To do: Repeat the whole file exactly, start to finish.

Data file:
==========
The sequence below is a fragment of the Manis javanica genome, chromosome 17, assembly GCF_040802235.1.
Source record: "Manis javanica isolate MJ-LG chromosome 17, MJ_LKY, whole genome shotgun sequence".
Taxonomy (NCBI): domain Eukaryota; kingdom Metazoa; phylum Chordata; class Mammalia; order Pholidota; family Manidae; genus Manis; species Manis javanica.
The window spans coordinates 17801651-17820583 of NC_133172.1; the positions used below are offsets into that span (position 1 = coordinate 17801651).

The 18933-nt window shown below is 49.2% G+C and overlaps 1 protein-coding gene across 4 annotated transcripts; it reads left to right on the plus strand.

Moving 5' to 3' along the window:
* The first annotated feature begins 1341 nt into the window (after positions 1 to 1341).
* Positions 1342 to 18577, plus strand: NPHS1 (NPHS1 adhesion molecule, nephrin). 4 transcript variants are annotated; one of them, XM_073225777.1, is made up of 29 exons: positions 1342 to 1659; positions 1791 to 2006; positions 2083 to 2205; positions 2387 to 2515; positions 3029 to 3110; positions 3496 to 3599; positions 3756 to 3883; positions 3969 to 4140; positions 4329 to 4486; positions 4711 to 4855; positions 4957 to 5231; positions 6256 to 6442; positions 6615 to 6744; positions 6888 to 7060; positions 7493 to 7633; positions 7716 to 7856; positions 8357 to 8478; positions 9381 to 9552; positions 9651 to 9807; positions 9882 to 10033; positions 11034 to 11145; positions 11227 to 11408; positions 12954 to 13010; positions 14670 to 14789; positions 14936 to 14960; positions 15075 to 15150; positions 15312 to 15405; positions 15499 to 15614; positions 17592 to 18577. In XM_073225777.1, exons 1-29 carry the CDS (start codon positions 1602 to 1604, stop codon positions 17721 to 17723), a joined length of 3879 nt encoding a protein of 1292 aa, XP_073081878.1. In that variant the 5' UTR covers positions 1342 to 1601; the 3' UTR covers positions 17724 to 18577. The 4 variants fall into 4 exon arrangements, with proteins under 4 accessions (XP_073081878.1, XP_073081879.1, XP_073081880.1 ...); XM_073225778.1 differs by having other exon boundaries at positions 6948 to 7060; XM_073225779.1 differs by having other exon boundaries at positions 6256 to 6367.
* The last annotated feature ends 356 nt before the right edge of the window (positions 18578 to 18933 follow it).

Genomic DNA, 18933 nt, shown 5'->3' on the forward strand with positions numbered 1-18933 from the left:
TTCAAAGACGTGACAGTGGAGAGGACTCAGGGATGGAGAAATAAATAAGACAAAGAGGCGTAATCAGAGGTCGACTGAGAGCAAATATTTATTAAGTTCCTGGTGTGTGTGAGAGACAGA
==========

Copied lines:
The sequence below is a fragment of the Manis javanica genome, chromosome 17, assembly GCF_040802235.1.
Source record: "Manis javanica isolate MJ-LG chromosome 17, MJ_LKY, whole genome shotgun sequence".
Taxonomy (NCBI): domain Eukaryota; kingdom Metazoa; phylum Chordata; class Mammalia; order Pholidota; family Manidae; genus Manis; species Manis javanica.
The window spans coordinates 17801651-17820583 of NC_133172.1; the positions used below are offsets into that span (position 1 = coordinate 17801651).

The 18933-nt window shown below is 49.2% G+C and overlaps 1 protein-coding gene across 4 annotated transcripts; it reads left to right on the plus strand.

Moving 5' to 3' along the window:
* The first annotated feature begins 1341 nt into the window (after positions 1 to 1341).
* Positions 1342 to 18577, plus strand: NPHS1 (NPHS1 adhesion molecule, nephrin). 4 transcript variants are annotated; one of them, XM_073225777.1, is made up of 29 exons: positions 1342 to 1659; positions 1791 to 2006; positions 2083 to 2205; positions 2387 to 2515; positions 3029 to 3110; positions 3496 to 3599; positions 3756 to 3883; positions 3969 to 4140; positions 4329 to 4486; positions 4711 to 4855; positions 4957 to 5231; positions 6256 to 6442; positions 6615 to 6744; positions 6888 to 7060; positions 7493 to 7633; positions 7716 to 7856; positions 8357 to 8478; positions 9381 to 9552; positions 9651 to 9807; positions 9882 to 10033; positions 11034 to 11145; positions 11227 to 11408; positions 12954 to 13010; positions 14670 to 14789; positions 14936 to 14960; positions 15075 to 15150; positions 15312 to 15405; positions 15499 to 15614; positions 17592 to 18577. In XM_073225777.1, exons 1-29 carry the CDS (start codon positions 1602 to 1604, stop codon positions 17721 to 17723), a joined length of 3879 nt encoding a protein of 1292 aa, XP_073081878.1. In that variant the 5' UTR covers positions 1342 to 1601; the 3' UTR covers positions 17724 to 18577. The 4 variants fall into 4 exon arrangements, with proteins under 4 accessions (XP_073081878.1, XP_073081879.1, XP_073081880.1 ...); XM_073225778.1 differs by having other exon boundaries at positions 6948 to 7060; XM_073225779.1 differs by having other exon boundaries at positions 6256 to 6367.
* The last annotated feature ends 356 nt before the right edge of the window (positions 18578 to 18933 follow it).

Genomic DNA, 18933 nt, shown 5'->3' on the forward strand with positions numbered 1-18933 from the left:
TTCAAAGACGTGACAGTGGAGAGGACTCAGGGATGGAGAAATAAATAAGACAAAGAGGCGTAATCAGAGGTCGACTGAGAGCAAATATTTATTAAGTTCCTGGTGTGTGTGAGAGACAGA